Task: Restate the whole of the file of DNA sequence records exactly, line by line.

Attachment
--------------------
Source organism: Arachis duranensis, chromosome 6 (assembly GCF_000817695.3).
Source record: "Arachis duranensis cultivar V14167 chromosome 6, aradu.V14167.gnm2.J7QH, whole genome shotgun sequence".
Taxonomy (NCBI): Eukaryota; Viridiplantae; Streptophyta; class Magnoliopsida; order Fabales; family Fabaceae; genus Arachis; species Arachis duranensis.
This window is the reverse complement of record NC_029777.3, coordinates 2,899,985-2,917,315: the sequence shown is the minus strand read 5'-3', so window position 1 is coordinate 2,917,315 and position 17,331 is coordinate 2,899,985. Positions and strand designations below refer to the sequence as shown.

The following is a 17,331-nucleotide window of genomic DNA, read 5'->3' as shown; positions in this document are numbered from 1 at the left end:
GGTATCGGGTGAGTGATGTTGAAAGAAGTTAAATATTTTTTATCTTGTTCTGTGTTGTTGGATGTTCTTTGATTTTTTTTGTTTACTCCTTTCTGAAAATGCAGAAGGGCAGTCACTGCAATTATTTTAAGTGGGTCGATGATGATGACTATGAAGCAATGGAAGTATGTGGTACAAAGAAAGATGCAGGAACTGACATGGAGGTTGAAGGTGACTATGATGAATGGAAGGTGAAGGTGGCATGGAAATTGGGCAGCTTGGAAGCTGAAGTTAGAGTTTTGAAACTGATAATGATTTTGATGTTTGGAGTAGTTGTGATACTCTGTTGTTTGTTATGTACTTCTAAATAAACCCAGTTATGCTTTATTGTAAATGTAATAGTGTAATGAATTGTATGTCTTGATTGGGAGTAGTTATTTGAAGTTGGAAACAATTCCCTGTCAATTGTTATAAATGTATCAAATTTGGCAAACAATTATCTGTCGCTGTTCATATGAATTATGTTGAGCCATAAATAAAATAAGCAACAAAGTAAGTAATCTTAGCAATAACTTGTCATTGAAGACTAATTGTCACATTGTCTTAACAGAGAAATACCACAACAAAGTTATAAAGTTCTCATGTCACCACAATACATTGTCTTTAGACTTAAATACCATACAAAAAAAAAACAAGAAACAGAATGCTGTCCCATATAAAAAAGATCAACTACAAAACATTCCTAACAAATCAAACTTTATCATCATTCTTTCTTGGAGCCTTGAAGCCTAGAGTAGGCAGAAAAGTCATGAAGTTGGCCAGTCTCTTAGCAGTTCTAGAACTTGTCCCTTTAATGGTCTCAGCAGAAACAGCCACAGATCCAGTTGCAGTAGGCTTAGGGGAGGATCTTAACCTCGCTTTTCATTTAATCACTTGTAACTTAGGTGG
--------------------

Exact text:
Source organism: Arachis duranensis, chromosome 6 (assembly GCF_000817695.3).
Source record: "Arachis duranensis cultivar V14167 chromosome 6, aradu.V14167.gnm2.J7QH, whole genome shotgun sequence".
Taxonomy (NCBI): Eukaryota; Viridiplantae; Streptophyta; class Magnoliopsida; order Fabales; family Fabaceae; genus Arachis; species Arachis duranensis.
This window is the reverse complement of record NC_029777.3, coordinates 2,899,985-2,917,315: the sequence shown is the minus strand read 5'-3', so window position 1 is coordinate 2,917,315 and position 17,331 is coordinate 2,899,985. Positions and strand designations below refer to the sequence as shown.

The following is a 17,331-nucleotide window of genomic DNA, read 5'->3' as shown; positions in this document are numbered from 1 at the left end:
GGTATCGGGTGAGTGATGTTGAAAGAAGTTAAATATTTTTTATCTTGTTCTGTGTTGTTGGATGTTCTTTGATTTTTTTTGTTTACTCCTTTCTGAAAATGCAGAAGGGCAGTCACTGCAATTATTTTAAGTGGGTCGATGATGATGACTATGAAGCAATGGAAGTATGTGGTACAAAGAAAGATGCAGGAACTGACATGGAGGTTGAAGGTGACTATGATGAATGGAAGGTGAAGGTGGCATGGAAATTGGGCAGCTTGGAAGCTGAAGTTAGAGTTTTGAAACTGATAATGATTTTGATGTTTGGAGTAGTTGTGATACTCTGTTGTTTGTTATGTACTTCTAAATAAACCCAGTTATGCTTTATTGTAAATGTAATAGTGTAATGAATTGTATGTCTTGATTGGGAGTAGTTATTTGAAGTTGGAAACAATTCCCTGTCAATTGTTATAAATGTATCAAATTTGGCAAACAATTATCTGTCGCTGTTCATATGAATTATGTTGAGCCATAAATAAAATAAGCAACAAAGTAAGTAATCTTAGCAATAACTTGTCATTGAAGACTAATTGTCACATTGTCTTAACAGAGAAATACCACAACAAAGTTATAAAGTTCTCATGTCACCACAATACATTGTCTTTAGACTTAAATACCATACAAAAAAAAAACAAGAAACAGAATGCTGTCCCATATAAAAAAGATCAACTACAAAACATTCCTAACAAATCAAACTTTATCATCATTCTTTCTTGGAGCCTTGAAGCCTAGAGTAGGCAGAAAAGTCATGAAGTTGGCCAGTCTCTTAGCAGTTCTAGAACTTGTCCCTTTAATGGTCTCAGCAGAAACAGCCACAGATCCAGTTGCAGTAGGCTTAGGGGAGGATCTTAACCTCGCTTTTCATTTAATCACTTGTAACTTAGGTGG